This meant cooks, faced with a convection oven, had to start over. I, faced with a microwave and a frozen burrito, did not.

One more bit of information: Convection ovens haven’t been a dismal failure. They’ve been a dismal failure in the home marketplace, but as I learned while researching this article, they’re quite popular in commercial kitchens.

This makes perfect sense. When you’re running a restaurant, cutting baking and roasting cycle time by 25% or more means delivering meals to customers that much faster, which in turn means turning over tables by roughly the same amount.

Which, following the logic chain to its unavoidable conclusion, means that comparing otherwise identical restaurants, one using convection ovens has 25% more capacity than a competitor that uses conventional ones, with no loss of meal quality.

Of course restaurants learned to use convection ovens. They couldn’t afford not to. And their chefs were (and are) developing new recipes all the time. Developing them for convection ovens took no more effort than developing them for conventional ones.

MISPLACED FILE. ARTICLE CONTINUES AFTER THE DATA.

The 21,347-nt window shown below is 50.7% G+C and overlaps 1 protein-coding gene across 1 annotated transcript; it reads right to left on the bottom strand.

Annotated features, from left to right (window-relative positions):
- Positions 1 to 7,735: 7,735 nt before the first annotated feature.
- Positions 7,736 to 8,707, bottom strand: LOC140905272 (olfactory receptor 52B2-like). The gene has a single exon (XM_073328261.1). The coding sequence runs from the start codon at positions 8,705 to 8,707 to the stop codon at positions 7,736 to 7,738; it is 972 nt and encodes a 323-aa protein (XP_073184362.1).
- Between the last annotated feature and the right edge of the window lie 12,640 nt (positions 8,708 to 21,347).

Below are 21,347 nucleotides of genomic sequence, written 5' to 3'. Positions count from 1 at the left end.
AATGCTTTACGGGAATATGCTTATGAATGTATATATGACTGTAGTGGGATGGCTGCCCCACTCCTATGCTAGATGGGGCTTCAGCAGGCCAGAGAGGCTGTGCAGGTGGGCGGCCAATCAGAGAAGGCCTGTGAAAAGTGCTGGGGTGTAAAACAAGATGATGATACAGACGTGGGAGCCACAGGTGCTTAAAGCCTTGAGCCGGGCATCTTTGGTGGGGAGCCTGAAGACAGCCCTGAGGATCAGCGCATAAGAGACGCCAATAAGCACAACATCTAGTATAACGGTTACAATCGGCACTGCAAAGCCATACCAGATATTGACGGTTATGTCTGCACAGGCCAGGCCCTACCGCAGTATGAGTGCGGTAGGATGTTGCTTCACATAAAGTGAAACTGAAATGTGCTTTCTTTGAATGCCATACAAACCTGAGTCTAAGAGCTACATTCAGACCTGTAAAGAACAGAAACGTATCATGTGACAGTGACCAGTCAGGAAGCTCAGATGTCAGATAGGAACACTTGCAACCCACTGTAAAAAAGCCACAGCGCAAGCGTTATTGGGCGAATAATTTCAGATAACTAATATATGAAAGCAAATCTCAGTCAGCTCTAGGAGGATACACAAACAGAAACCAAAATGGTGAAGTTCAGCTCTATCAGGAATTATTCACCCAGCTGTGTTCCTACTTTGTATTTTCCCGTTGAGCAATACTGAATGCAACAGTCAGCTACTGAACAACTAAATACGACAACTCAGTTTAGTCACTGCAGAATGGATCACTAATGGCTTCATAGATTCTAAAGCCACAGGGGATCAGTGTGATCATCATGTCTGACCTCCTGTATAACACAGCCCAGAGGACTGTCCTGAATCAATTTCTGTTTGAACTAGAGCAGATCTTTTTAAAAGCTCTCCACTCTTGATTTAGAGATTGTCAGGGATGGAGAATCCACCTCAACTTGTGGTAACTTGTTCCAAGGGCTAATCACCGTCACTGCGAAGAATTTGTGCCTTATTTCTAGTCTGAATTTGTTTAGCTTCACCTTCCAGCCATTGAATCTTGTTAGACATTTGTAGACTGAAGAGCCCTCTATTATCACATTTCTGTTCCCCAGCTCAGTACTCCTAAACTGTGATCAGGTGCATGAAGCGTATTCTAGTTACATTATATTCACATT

To summarize:

> A major cultural change had preconditioned the home-kitchen marketplace, plowing the metaphorical field for microwave ovens. Convection ovens had no such advantage.

> Convection ovens made competent cooks less competent. Microwaves might have encouraged laziness and less discerning palates, but their only impact on home cooks was to make convenience foods even more convenient, thereby letting them off the hook for even more meals.

> In commercial situations, convection ovens offered direct financial benefit, with few or no serious negatives for the chefs.

Ask your change teams: Are their plans consistent with business culture? Will they make change targets’ lives better in some easily explained way? Enough better to offset their short-term loss of competence, if it’s going to have that effect?

Because when it comes to making change happen, business benefit might be the goal.

But it has little impact on success.